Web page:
GDST Chief Executive, Cheryl Giovannoni, on the day after the US Presidential election...
There’s a suffragist poster from about 1912, ‘What a woman may be, and yet not have the vote’. It lists the responsibilities a woman might have – as a doctor, teachers, nurse, mother, mayor, and more – and contrasts this with the men who retain their right to vote regardless of having been (in the language of the time) a convict, lunatic, drunkard or ‘proprietor of white slaves’ (a people-trafficker, to you and me).
A hundred years later, it seems to me that the poster is due for an update, covering what a woman may have been, and yet still not be President. (I’ll leave you to fill in the blanks on the male half of the poster.)
Whatever one’s political views, the election of the first female President of the United States would have sent a powerful message to girls and women worldwide, including those in our schools. I know that many were very excited at the prospect of a woman achieving such a great goal.
Today, I am worried by the alternative message this result sends to the girls and young women in our schools and elsewhere.
It’s very tempting to go back to one’s cave and lick one’s wounds, and let the world move on.
Tempting, but wrong.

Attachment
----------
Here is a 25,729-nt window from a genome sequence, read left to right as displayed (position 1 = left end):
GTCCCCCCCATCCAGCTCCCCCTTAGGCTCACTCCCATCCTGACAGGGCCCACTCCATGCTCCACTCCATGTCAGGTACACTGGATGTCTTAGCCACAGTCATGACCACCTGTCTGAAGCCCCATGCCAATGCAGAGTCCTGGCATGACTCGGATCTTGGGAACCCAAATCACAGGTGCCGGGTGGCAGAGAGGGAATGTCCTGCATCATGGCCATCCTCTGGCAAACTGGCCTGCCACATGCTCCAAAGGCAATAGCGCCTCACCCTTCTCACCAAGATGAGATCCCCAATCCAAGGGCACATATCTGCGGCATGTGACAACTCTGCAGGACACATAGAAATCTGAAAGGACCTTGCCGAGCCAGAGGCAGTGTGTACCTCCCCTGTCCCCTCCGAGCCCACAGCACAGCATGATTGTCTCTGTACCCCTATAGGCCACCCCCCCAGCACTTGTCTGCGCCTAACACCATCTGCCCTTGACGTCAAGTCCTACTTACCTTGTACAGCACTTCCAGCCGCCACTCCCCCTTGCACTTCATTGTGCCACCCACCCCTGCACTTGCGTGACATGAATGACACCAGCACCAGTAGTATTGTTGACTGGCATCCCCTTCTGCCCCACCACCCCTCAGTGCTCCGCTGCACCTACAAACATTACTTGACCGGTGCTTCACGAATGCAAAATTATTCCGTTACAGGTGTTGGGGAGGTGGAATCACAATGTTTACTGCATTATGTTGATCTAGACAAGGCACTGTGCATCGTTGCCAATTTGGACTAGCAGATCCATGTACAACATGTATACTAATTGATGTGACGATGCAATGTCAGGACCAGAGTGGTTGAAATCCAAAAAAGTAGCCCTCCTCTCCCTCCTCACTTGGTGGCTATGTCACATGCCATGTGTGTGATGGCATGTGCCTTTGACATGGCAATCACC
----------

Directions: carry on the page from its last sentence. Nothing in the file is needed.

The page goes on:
Over the next days, weeks, months and no doubt years, there will be comment, analyses, and post mortems aplenty. Some will blame Clinton for her ‘flaws’, her ‘ambition’, her ‘hubris’. When we hear or see that, we should call it out. There is nothing bad about being ambitious. There is nothing bad about aiming for the top job, or the big prize. There is nothing bad about fighting for justice or campaigning for what you believe in.
It didn’t get anywhere, but it was the first of more than 16,000 petitions presented to the House of Commons and House of Lords asking for votes for women between 1866 and 1918.
Those campaigners for votes for women didn’t give up when their first petition didn’t succeed. They regrouped, readjusted and, with renewed vigour, tried again and again until they achieved what they set out. And it wasn’t until 1928, 62 years later, that women achieved equal voting rights with men.
So for those girls and women out there today feeling disappointed, upset, and angry, my message to you is simple: don’t get mad, get organised.